School districts in tornado- and hurricane-prone areas of the United States have discovered the benefits of building Monolithic Domes to combat the fury of Mother Nature. Not only are the dome school structures energy efficient, they also can double as community disaster shelters.
Now our northern neighbors are discovering the benefits that Monolithic Domes can offer schools located in frigid climates. In Canada, Great Lakes Dome Company is planning to build an outdoor classroom for GC Huston Public Schools in Southampton. The inflation is scheduled for the last week in June.
“GC Huston is a really unique school; it’s a great school. The principal has been moving in a great direction,” Great Lakes’ Sunny Cushnie told the Shoreline Beacon. “They have all sorts of opportunities…. to expand upon their education.”
Having a Monolithic Dome puts the Canadian school at the forefront of innovation and design, but the most efficient in terms of energy savings.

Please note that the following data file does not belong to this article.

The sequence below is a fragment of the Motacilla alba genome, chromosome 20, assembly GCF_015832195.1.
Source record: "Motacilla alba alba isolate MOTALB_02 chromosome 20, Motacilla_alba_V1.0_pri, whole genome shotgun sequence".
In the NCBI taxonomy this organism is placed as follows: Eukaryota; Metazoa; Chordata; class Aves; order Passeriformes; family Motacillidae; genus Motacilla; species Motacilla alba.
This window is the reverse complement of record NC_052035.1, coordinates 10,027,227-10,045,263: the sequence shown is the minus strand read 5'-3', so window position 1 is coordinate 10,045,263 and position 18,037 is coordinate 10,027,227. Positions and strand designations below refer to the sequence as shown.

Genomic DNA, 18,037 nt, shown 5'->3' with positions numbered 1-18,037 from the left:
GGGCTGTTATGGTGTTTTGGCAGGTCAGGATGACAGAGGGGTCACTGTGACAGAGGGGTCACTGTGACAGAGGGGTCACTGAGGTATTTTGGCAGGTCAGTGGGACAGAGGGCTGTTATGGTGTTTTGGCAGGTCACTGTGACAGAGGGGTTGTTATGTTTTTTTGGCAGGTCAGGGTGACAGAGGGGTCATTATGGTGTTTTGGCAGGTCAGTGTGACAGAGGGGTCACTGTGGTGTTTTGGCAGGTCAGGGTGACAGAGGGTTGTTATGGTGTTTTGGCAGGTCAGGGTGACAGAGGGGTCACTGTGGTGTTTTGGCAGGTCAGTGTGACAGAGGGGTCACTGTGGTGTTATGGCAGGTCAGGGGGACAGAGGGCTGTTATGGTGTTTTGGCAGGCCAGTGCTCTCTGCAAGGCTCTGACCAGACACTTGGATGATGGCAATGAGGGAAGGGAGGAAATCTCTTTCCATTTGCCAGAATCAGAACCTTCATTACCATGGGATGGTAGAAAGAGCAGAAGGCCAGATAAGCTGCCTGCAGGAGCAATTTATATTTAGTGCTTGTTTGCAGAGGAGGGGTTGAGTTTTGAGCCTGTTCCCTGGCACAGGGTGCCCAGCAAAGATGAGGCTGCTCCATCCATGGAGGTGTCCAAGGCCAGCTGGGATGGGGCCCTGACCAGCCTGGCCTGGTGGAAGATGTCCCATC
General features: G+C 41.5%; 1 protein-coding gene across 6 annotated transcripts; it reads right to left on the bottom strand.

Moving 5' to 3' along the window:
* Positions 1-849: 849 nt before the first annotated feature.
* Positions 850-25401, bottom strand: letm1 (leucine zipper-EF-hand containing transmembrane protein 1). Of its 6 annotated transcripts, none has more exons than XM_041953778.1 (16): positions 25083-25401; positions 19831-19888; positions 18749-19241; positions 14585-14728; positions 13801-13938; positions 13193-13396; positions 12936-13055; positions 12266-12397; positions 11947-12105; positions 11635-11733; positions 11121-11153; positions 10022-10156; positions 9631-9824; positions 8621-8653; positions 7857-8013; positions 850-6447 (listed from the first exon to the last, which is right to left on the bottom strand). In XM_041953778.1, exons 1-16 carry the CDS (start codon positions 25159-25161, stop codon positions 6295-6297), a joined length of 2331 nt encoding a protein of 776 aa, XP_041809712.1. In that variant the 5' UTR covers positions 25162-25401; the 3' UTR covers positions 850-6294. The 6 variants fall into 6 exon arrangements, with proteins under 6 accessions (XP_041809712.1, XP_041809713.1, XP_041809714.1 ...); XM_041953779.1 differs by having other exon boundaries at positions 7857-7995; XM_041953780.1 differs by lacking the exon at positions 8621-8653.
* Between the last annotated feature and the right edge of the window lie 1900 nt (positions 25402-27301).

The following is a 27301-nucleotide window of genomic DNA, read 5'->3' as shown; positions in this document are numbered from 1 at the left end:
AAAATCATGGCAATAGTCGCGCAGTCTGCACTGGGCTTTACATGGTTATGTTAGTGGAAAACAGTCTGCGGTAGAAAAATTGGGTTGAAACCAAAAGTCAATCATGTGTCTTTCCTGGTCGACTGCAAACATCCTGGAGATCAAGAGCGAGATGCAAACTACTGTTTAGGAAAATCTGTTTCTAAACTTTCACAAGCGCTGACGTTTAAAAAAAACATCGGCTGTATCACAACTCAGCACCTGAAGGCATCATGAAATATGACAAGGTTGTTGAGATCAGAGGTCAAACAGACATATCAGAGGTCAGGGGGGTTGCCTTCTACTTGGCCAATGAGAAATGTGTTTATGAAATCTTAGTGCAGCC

Reflecting back on the company’s beginning, Cushnie says even he thought Monolithic Domes were too good to be true at first. “So we went and saw a monolithic dome that had been built near Ottawa, and upon seeing that we were convinced that all the information isn’t too good to be true,” he told the newspaper.
Upon his return from a workshop here in Texas, Cushnie constructed his dome home in Southampton, and shortly after incorporated the Great Lakes Dome Company with Collin MacLeod. "Since that time, the pair has built 14 homes. They are now working to educate people about the benefits of the structures with hopes of expanding their company both in staff and territory.
“We feel that this technology would be most beneficial in northern climates, and we are well aware with issues in the building in the arctic," MacLeod said in the interview. “This building system would solve all of their problems.”